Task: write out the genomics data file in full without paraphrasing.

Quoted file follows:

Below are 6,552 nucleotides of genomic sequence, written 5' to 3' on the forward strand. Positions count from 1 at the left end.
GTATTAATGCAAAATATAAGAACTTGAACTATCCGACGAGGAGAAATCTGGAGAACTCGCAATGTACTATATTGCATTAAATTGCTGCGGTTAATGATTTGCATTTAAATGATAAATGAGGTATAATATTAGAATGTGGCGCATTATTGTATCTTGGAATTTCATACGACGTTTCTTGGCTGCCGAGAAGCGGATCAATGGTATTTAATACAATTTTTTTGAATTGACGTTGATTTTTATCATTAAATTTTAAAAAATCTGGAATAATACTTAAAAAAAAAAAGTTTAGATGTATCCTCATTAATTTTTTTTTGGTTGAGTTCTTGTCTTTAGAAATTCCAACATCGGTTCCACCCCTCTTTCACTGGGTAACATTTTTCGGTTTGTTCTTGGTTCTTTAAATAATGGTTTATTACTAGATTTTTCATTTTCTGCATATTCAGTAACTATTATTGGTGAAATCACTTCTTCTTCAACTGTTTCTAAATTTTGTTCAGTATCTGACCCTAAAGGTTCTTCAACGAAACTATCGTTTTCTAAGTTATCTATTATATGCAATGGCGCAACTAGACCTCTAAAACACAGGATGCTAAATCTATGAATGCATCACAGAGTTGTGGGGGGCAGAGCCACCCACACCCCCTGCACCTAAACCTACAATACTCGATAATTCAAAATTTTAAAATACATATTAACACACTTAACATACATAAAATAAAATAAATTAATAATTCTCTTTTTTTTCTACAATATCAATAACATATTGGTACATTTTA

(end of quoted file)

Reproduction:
Below are 6,552 nucleotides of genomic sequence, written 5' to 3' on the forward strand. Positions count from 1 at the left end.
GTATTAATGCAAAATATAAGAACTTGAACTATCCGACGAGGAGAAATCTGGAGAACTCGCAATGTACTATATTGCATTAAATTGCTGCGGTTAATGATTTGCATTTAAATGATAAATGAGGTATAATATTAGAATGTGGCGCATTATTGTATCTTGGAATTTCATACGACGTTTCTTGGCTGCCGAGAAGCGGATCAATGGTATTTAATACAATTTTTTTGAATTGACGTTGATTTTTATCATTAAATTTTAAAAAATCTGGAATAATACTTAAAAAAAAAAAGTTTAGATGTATCCTCATTAATTTTTTTTTGGTTGAGTTCTTGTCTTTAGAAATTCCAACATCGGTTCCACCCCTCTTTCACTGGGTAACATTTTTCGGTTTGTTCTTGGTTCTTTAAATAATGGTTTATTACTAGATTTTTCATTTTCTGCATATTCAGTAACTATTATTGGTGAAATCACTTCTTCTTCAACTGTTTCTAAATTTTGTTCAGTATCTGACCCTAAAGGTTCTTCAACGAAACTATCGTTTTCTAAGTTATCTATTATATGCAATGGCGCAACTAGACCTCTAAAACACAGGATGCTAAATCTATGAATGCATCACAGAGTTGTGGGGGGCAGAGCCACCCACACCCCCTGCACCTAAACCTACAATACTCGATAATTCAAAATTTTAAAATACATATTAACACACTTAACATACATAAAATAAAATAAATTAATAATTCTCTTTTTTTTCTACAATATCAATAACATATTGGTACATTTTA